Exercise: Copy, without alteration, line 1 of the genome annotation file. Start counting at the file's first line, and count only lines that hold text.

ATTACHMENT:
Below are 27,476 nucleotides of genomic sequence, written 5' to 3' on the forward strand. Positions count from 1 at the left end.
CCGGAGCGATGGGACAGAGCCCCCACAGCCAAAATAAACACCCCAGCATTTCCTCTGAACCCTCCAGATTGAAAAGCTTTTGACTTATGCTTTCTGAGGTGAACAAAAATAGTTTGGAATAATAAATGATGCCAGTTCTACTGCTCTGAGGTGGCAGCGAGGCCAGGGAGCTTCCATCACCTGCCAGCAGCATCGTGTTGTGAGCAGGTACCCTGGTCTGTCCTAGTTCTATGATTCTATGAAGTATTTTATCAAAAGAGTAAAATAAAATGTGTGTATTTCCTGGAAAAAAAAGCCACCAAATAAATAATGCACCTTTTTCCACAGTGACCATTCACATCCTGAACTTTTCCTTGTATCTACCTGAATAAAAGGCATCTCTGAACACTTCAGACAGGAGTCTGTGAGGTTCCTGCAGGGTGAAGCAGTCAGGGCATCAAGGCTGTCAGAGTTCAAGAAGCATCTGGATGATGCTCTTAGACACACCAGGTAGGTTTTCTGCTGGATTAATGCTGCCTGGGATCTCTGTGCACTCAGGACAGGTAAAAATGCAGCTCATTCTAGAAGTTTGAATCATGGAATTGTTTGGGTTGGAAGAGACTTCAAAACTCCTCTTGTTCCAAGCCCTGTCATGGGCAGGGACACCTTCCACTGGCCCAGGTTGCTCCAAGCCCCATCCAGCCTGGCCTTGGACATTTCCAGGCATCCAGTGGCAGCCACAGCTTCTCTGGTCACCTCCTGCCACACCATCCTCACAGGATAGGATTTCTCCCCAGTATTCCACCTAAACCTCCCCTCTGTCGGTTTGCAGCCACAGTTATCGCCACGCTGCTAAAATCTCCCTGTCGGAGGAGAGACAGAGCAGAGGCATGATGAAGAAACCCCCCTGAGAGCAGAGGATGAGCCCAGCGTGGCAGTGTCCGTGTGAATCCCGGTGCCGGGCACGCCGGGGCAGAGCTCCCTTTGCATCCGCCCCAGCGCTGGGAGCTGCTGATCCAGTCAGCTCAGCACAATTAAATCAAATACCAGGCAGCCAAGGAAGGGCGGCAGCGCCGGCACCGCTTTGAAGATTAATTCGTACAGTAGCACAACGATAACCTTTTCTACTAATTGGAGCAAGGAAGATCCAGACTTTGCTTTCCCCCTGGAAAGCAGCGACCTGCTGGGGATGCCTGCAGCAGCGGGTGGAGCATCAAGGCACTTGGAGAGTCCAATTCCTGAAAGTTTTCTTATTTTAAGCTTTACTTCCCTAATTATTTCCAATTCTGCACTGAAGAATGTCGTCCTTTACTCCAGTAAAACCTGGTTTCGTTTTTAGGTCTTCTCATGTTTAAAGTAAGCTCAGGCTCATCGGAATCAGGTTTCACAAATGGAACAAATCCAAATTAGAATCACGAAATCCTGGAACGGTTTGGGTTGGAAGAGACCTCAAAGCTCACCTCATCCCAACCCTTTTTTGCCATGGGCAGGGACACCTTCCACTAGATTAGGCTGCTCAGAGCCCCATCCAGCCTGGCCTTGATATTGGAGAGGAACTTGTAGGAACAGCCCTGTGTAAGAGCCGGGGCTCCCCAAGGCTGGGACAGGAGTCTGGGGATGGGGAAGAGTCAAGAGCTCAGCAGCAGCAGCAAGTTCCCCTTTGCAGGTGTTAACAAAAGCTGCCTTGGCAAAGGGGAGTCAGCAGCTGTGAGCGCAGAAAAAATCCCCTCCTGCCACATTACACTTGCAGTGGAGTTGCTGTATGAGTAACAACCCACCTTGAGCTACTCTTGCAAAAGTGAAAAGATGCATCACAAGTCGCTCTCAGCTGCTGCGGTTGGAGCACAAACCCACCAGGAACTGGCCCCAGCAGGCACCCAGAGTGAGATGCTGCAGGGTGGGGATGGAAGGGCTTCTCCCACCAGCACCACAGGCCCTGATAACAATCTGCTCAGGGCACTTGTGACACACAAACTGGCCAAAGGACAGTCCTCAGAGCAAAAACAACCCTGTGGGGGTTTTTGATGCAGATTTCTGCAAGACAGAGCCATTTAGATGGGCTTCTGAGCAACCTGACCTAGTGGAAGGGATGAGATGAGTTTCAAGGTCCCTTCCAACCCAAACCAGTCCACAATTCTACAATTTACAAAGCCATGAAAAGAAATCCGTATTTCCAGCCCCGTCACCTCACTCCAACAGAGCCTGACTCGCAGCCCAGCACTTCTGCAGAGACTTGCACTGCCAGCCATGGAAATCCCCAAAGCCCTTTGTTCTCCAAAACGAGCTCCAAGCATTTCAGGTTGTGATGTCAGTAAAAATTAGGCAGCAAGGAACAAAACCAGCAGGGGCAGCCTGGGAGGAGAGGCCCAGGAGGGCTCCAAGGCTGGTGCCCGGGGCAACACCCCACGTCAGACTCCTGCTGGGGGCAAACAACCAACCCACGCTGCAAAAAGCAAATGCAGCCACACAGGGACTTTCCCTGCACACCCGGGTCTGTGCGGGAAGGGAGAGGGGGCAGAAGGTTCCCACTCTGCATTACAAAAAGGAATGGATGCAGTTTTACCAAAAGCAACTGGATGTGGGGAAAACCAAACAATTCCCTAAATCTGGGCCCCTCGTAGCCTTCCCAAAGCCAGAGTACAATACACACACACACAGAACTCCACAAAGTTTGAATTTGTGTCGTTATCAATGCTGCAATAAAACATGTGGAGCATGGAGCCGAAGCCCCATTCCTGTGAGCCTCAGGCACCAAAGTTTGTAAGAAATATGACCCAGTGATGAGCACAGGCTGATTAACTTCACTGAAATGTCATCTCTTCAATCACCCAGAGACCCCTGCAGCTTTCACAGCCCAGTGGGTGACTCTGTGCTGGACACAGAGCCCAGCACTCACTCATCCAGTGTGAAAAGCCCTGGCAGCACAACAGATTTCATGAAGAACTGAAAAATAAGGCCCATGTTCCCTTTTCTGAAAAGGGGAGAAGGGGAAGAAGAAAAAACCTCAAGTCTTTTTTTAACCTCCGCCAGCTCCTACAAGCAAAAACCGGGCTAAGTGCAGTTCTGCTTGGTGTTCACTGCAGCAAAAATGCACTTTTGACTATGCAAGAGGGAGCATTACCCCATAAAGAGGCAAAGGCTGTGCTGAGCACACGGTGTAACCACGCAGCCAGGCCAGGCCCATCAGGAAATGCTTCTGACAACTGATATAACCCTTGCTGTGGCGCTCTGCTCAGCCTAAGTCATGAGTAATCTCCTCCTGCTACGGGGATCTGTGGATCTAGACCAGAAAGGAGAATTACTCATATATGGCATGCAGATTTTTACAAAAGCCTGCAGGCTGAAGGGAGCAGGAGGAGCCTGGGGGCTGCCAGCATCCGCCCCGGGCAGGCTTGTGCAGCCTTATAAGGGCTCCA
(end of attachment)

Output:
Below are 27,476 nucleotides of genomic sequence, written 5' to 3' on the forward strand. Positions count from 1 at the left end.